It’s classic: Your ex employee rants over the Internet via social media and jeopardises your small business brand that is built with sweat and tears. Like it or not, most probably it’s your fault.
When it comes to social media, everything is magnified: When your small business does well, using social media can trigger buzz that will return you clients or customers. Unfortunately, the same thing also happens when your small business sucks; and as small business owners, we are all understand that anything negatives are more newsworthy and “social media-worthy” than the positives.
An unhappy ex-employee can ignite a bad and horrendous wildfire. You need to take care firing more carefully than hiring. Hiring requires your knack for discovering hidden talents; firing requires your knack for understanding people and their special personality trait.
Your ex-employee could be your worst enemy
Unless your ex-employees resign based on their own decision, ex-employees will always be dissatisfied in one way or another; unfair treatment, questionable judgment, and any other rants can go public if you don’t manage them.
The big question is, how to manage unhappy ex-employees? The answers are most probably lie in what’s not to do. Here’s how to turn your ex-employee into your worst enemy (obviously, you would want to do the otherwise!) :
1. Firing without properly documented proof
You can’t fire your employee simply because you don’t like his/her as a person. We all know that firing can be highly subjective (that may involve office politics,) but subjective firing could trigger the unwanted negative images to your business brand.
You need well-documented proof that can professionally and legally explain why you would want to downsize an employee.
2. Treating your ex-employee unprofessionally
Firing your employee by email or phone is unprofessional. You (or your HRD Manager) need to talk face to face with the employee you are going to fire. Treat him/her well in professional manner, as despite he/she’s being complacent and doesn’t be able to live up to your standard, you are actually the one who makes a decision to hire him.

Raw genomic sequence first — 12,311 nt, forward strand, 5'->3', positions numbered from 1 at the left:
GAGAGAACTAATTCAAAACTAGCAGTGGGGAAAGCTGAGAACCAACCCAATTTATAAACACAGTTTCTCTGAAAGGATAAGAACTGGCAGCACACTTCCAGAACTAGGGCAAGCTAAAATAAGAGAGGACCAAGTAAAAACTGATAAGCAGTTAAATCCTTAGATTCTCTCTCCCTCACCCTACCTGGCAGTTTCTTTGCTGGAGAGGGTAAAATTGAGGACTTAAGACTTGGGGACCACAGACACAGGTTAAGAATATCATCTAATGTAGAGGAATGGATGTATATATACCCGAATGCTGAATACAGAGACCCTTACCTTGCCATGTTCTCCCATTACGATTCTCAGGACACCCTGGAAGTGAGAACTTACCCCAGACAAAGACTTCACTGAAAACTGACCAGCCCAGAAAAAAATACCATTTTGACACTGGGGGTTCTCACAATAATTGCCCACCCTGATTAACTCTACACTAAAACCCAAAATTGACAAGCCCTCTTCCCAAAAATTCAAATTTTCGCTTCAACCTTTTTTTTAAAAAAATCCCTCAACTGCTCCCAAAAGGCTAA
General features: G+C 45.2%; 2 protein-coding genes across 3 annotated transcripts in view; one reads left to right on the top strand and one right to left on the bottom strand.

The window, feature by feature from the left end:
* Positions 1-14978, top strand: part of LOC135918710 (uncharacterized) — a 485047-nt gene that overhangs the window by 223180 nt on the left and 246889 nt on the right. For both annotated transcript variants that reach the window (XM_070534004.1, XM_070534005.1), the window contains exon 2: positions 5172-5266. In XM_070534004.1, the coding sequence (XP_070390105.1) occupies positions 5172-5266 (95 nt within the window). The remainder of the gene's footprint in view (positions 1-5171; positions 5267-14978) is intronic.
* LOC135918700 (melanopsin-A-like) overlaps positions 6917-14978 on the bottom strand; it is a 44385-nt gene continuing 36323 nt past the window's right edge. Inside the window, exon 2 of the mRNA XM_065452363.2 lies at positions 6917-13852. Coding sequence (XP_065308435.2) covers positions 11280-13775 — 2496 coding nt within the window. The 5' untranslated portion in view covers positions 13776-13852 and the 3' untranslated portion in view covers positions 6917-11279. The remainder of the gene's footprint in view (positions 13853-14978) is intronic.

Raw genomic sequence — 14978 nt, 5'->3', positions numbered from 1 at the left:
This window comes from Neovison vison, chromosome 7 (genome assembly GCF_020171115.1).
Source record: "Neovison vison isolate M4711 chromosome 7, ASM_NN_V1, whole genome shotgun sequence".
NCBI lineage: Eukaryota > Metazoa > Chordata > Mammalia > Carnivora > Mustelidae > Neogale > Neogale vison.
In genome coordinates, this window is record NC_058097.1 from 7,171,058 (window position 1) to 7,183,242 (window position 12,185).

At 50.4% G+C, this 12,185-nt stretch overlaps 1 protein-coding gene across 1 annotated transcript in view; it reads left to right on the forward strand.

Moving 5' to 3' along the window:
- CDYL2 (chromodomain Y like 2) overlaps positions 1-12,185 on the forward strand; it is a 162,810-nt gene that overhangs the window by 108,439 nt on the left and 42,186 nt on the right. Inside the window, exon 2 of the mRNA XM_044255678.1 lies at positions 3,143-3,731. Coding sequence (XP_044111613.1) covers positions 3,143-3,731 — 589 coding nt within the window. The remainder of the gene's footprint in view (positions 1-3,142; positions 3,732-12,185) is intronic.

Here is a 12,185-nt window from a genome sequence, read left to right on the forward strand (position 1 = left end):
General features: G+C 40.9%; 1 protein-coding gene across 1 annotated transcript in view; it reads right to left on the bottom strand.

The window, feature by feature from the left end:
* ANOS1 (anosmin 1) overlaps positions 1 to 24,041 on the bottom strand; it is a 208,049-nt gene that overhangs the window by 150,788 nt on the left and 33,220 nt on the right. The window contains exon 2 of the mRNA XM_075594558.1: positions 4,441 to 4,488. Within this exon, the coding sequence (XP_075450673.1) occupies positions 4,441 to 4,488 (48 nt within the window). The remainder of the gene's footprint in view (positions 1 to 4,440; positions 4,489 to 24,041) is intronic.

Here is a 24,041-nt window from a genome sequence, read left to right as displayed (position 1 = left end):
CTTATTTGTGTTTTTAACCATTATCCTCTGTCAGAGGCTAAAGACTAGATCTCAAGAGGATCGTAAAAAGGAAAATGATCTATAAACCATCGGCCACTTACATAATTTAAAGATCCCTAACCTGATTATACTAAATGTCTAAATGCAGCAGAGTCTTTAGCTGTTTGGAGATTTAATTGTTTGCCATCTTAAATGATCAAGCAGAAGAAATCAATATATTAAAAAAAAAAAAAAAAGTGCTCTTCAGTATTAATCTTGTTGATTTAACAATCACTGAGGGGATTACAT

If you want your ex-employee to respect you, you need to respect him/her, too.
3. Pretending to believe that your ex-employee won’t rant
This is really foolish – I’ll say 99% ex-employee will rant, anyway (sorry, no proof on this); maybe not publicly, but an ex-employee will likely to share to his/her closest friends or family members. From this alone, a butterfly effect can happen; your friends share to their friends, and so on – and we know that chain messages tend to blur the original fact along the way; simply devastating, indeed.
4. Ignoring what’s going on in social-sphere
In today’s Internet and social media era, it’s surprising to know that many small business owners, despite their lack of web 2.0 knowledge, ignore the facts that social media has significantly grown in importance.
What’s being ranted about on the Facebook account of your ex-employee could bring your business down. Consider this: What if your ex-employee is a popular figure on Facebook or Twitter? With 50,000 friends and followers, a single negative word about your business can be a major problem for you.
5. Forgetting the fact that your ex-employee is a human being
Your business may have the best procedures in downsizing, but you may forget that who you deal with is a human being. You (or your HRD staffs) need more knowledge on how to take care the psychological sides of firing. It’s almost certain that firing an employee will results in either an angry or sad person, and angry or sad person can trigger reactions among his/her social group; friends, colleagues, family, etc.
You need to learn on how to be wise and empathetic, as not every employee has the same personality traits; their reactions toward bad news could differ greatly, and this is something you need to master.
Anything to share from your experience in downsizing an employee? Please let us know by posting a comment on this article.